On 5 August, the Narendra Modi-led government removed the special status accorded to Jammu and Kashmir under Article 370 of the Constitution. The government downgraded the state into two union territories, Jammu and Kashmir, and Ladakh. It then enforced a communications blockade in the region, which is still ongoing. The government has since claimed that the situation on the ground is peaceful, and that people of Jammu, Kashmir and Ladakh have all welcomed the move. News reports from the region, however, contradict this claim.
In “State Subjects,” The Caravan is featuring a collection of voices from various parts of the erstwhile state. Hafsa Sayeed, a PhD student in Mumbai, discusses the impact of not being able to communicate with her family.
The events of 5 August 2019 unfolded as Agha Shahid Ali had prophesied in his poem, “The Country Without a Post Office.” As Kashmir reels under the oppressive magnitude of an information blackout, a massive clampdown shapes the new normal in our lives. The strings which connected Kashmir to its people outside have been splintered ruthlessly.
The first communication I had with my family, based in Kashmir, was eight days after 5 August. My younger brother called from a phone at a police station. With the utmost economy of words, he said, “We are fine, take care.” It took another twelve days for my parents to manage a phone call from a relative’s phone. Since then, the communication has been erratic. Time seems to have moved backwards and it reminds me of a line from a story my English teacher had once narrated—“By the time a letter was replied to and by the time it reached, the emotion had changed.” Such is the manner and pace of communication now. We are compelled to hold back.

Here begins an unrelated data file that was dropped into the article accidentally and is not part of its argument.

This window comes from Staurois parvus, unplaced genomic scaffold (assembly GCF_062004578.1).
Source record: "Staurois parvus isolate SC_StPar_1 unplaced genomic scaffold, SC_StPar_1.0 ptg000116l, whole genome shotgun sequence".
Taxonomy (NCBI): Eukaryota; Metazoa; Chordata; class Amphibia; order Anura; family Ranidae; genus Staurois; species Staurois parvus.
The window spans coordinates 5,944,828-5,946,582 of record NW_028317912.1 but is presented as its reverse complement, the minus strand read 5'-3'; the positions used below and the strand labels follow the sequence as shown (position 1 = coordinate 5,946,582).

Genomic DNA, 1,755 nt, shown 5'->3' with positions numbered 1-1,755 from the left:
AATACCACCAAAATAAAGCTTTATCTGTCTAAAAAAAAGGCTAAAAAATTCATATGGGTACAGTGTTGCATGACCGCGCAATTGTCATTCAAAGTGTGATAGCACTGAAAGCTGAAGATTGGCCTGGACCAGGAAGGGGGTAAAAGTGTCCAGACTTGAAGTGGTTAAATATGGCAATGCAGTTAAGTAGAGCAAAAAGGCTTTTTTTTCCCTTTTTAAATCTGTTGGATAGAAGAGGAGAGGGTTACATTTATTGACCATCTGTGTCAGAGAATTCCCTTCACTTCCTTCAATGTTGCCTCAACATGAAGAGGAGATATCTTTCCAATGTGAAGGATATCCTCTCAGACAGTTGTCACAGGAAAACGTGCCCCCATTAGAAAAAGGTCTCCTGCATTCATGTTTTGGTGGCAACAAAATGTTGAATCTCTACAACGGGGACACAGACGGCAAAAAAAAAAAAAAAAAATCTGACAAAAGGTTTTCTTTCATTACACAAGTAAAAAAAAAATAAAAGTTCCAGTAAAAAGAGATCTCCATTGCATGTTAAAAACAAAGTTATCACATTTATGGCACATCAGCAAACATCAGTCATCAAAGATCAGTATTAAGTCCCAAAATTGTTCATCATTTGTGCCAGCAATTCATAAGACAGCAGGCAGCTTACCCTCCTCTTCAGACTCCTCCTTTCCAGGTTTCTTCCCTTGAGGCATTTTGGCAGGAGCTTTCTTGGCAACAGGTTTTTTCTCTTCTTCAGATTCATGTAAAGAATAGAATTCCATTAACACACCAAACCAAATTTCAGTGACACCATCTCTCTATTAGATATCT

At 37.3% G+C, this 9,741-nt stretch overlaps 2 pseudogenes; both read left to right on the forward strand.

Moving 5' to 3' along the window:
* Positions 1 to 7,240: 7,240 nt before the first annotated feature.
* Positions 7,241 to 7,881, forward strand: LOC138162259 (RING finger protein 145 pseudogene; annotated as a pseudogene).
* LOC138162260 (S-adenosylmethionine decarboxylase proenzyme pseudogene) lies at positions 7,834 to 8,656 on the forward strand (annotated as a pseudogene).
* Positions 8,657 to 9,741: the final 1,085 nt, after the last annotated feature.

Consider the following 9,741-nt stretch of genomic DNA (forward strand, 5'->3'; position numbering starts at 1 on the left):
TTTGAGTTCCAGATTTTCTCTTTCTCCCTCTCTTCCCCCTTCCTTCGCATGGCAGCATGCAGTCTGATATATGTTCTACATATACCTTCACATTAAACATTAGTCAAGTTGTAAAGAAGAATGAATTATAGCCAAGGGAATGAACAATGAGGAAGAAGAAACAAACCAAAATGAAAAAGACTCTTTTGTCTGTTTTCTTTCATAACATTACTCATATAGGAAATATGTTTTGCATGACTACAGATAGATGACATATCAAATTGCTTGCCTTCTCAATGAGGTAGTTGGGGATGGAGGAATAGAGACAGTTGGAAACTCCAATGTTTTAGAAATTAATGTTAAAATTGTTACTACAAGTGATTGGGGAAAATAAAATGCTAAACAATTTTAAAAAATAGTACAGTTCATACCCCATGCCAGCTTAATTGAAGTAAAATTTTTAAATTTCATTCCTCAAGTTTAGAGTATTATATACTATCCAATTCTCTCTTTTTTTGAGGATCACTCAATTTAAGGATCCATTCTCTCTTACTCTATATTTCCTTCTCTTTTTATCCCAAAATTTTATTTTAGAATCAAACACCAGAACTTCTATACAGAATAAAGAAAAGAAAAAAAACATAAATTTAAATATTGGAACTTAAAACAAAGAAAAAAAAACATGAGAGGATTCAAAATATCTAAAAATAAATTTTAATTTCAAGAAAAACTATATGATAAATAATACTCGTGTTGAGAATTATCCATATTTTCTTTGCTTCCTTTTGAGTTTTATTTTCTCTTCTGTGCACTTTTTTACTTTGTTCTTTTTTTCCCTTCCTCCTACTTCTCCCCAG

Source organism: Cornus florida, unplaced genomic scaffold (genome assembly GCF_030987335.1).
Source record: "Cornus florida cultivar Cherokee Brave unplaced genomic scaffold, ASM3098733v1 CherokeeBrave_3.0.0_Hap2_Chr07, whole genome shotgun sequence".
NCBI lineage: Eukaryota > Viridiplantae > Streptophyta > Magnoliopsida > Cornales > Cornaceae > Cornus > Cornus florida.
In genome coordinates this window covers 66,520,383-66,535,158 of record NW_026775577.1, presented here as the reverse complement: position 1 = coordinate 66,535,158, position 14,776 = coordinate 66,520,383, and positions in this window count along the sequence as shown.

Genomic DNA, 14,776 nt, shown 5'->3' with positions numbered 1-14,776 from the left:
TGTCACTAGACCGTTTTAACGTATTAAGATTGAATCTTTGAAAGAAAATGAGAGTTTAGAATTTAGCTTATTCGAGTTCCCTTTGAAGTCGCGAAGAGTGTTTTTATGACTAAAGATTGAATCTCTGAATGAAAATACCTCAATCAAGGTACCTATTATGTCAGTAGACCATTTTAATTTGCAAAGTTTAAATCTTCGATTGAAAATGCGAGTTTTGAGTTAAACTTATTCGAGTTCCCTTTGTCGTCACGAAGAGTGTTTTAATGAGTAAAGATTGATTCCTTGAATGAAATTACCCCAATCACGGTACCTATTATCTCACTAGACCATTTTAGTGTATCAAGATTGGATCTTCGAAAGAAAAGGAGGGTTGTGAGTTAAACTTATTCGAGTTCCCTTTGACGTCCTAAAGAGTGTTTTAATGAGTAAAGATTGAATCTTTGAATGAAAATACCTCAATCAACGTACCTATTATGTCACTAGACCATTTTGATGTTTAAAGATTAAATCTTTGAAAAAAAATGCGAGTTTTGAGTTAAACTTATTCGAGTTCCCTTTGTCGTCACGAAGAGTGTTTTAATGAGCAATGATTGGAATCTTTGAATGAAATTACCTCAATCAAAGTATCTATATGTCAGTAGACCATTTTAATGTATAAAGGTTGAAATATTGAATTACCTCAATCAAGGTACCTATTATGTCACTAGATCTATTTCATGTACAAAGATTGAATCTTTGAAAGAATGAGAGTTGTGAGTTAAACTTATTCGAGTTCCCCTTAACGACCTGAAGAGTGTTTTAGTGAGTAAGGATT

The initial days were chaotic and unsettling. The trauma has not receded, but there has been a shift, a gradual “normalisation” of these changed realities, including not being able to connect with family on a regular basis. Despite the anguish we carry at personal levels, we have to live through this new normal.
Beyond the political framework, what has happened is a form of mental warfare. There is a split between two distinct realities—of home and of being outside it. By virtue of living outside Kashmir, we feel disjointed from home at one level, and intricately bound to it at another. We live through this split, and fluctuate between the “normalcy” of home and an acquired normalcy outside.